Bite me, Accu-Chek, I think. I grab a new box of test strips, and switch out the little coding dongle. Test myself again. 138. Well, at least it works.

So I take 0.1 units of insulin, pack up the meter, go outside and downstairs, suit up, enter the mouse room, and successfully measure the blood sugar of my mice, grumbling that what was supposed to take twenty minutes now has taken an hour. And fussing around with mice is not easy; I’d prefer not to have my tools complicate the matter!

Now, to be clear: this was a minor, minor inconvenience, all considered. And this is one anecdote that is entirely unfit, scientifically speaking. But, still– I have never, ever had a whole tube of OneTouch test strips just go bad. And for the three times I have used a Accu-Chek meter, to have one of those be a flop does not leave a good first impression.

Accu-Chek was happy to mail me a replacement tube of test strips, but the representative couldn’t really advise as to how to prevent this problem in the future. She said sometimes the strips were damaged in transit (although strips from the same bottle had worked for my colleague), or were compromised by moisture (seems unlikely, given that the strips were used in relatively controlled contexts).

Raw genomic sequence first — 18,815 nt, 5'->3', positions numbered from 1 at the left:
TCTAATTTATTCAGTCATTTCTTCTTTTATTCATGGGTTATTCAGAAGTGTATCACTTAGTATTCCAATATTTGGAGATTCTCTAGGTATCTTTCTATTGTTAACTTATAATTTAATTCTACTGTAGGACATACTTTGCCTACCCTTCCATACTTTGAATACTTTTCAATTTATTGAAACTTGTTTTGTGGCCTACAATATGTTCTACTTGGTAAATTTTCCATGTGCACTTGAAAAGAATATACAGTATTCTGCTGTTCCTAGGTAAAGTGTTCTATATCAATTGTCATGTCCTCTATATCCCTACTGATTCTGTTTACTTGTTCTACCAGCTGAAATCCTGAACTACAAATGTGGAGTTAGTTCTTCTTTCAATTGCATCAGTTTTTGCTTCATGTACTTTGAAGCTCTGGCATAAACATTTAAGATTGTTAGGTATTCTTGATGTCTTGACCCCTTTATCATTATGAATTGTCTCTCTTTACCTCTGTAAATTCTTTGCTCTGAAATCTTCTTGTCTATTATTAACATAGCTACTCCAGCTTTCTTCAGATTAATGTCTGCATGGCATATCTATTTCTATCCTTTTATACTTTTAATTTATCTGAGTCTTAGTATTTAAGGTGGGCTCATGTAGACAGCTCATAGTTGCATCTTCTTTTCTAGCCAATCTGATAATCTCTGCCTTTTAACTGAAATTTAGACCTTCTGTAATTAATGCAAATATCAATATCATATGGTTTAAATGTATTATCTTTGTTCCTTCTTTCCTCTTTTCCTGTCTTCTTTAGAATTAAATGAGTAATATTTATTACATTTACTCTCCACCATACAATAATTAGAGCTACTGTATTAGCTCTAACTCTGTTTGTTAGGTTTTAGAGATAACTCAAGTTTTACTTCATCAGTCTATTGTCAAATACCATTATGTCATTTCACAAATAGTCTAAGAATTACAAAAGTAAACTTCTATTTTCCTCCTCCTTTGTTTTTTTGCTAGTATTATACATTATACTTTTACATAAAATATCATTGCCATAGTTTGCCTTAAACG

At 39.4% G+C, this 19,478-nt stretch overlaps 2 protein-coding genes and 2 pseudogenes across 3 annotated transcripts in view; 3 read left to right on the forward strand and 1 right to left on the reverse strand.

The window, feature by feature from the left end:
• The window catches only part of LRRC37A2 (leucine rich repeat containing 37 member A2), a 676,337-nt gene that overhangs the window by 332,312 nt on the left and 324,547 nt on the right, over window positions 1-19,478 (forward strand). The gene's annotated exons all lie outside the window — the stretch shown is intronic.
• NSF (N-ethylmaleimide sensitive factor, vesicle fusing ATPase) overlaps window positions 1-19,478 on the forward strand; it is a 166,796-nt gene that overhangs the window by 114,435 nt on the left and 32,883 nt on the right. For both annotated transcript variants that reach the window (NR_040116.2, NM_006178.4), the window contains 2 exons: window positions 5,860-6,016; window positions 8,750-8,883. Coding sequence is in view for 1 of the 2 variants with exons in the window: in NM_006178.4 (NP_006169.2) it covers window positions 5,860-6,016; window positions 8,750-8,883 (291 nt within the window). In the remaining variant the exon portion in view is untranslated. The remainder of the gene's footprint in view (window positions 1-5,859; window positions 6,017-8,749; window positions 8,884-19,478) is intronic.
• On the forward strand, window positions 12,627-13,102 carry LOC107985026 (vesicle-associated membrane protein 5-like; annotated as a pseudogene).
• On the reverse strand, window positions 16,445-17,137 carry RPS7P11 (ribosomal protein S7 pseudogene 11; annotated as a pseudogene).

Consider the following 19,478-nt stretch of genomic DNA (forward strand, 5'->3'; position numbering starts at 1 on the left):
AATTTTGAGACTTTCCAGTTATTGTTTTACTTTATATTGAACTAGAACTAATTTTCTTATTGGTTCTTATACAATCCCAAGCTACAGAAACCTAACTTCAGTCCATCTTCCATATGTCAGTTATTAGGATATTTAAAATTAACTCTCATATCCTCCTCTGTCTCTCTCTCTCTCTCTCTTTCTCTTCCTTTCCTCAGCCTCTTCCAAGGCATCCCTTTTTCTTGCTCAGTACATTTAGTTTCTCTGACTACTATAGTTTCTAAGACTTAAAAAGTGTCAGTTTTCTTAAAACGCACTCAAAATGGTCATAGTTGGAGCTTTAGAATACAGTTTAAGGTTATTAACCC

So, I have to ask– who uses Accu-Chek meters? Do they work? Is this just a fluke? Or should I expect a high failure rate? Reason leads me to believe that the meter would not succeed and sell if it failed one in three times, but one in twenty is not unimaginable. How from the mean is my experience?

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3 years ago

I’m not yet diabetic, but was told by my doctor I might be pre-diabetic based on fasting glucose levels above 100 mg/dL as measured by a lab. I’m a health nut, so became very concerned. I bought 2 meters, a OneTouch and an AccuChek, just to see which I liked using more. I started using both on same blood samples and was shocked by how different the results were – often different by 20 mg/dL. So, since I am obsessive, I bought one more of each brand, then started comparing all four on same finger prick. I have to say,… Read more »

Terry Lubrick